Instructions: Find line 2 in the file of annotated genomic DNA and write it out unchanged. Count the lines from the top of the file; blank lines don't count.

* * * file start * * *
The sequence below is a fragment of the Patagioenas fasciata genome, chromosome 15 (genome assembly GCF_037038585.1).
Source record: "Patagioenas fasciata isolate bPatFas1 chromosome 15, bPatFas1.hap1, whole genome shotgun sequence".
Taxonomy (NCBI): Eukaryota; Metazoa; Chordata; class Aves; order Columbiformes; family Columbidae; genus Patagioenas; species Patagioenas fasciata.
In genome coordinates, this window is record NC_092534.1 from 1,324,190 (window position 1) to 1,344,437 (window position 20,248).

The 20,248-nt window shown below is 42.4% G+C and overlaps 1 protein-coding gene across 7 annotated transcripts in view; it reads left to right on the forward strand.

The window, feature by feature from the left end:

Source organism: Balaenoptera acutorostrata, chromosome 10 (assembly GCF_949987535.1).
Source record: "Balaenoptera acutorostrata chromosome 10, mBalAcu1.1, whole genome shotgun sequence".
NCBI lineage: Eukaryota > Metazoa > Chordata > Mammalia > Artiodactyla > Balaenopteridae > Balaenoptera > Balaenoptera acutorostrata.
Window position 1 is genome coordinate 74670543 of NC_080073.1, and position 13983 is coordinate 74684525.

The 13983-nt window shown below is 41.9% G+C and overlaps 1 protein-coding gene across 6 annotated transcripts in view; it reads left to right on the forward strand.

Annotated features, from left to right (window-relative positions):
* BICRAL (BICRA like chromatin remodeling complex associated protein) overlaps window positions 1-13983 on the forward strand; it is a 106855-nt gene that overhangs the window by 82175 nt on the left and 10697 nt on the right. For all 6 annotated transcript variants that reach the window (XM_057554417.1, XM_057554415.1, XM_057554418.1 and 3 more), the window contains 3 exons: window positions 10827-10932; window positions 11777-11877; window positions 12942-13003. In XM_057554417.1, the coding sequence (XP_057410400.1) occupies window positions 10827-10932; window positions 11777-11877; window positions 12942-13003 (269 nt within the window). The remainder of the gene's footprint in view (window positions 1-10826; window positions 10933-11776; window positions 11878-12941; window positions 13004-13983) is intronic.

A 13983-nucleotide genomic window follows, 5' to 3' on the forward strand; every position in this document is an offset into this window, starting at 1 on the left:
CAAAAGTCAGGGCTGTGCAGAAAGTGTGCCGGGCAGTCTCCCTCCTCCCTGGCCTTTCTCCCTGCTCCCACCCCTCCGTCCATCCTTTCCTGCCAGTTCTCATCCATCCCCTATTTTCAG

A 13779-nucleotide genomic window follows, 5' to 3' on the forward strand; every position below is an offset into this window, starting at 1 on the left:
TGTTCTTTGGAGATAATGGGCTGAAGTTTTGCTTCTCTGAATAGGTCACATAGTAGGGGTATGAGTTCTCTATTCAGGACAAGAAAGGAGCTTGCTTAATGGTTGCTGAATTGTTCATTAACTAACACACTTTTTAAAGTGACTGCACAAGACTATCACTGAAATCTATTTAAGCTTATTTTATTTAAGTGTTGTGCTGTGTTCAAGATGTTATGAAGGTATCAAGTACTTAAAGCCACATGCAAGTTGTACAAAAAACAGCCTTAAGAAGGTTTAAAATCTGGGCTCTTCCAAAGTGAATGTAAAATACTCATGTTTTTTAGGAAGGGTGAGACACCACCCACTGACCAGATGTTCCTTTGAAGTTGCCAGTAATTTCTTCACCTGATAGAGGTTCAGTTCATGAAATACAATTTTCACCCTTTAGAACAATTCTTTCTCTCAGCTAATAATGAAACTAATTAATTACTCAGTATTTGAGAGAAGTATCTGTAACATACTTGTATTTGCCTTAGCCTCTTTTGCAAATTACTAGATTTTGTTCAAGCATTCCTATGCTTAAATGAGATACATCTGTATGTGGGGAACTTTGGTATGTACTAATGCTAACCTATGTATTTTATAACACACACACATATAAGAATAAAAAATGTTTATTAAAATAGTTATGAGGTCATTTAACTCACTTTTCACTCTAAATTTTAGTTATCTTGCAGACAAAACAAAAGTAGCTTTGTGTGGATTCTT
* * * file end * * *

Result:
Source record: "Patagioenas fasciata isolate bPatFas1 chromosome 15, bPatFas1.hap1, whole genome shotgun sequence".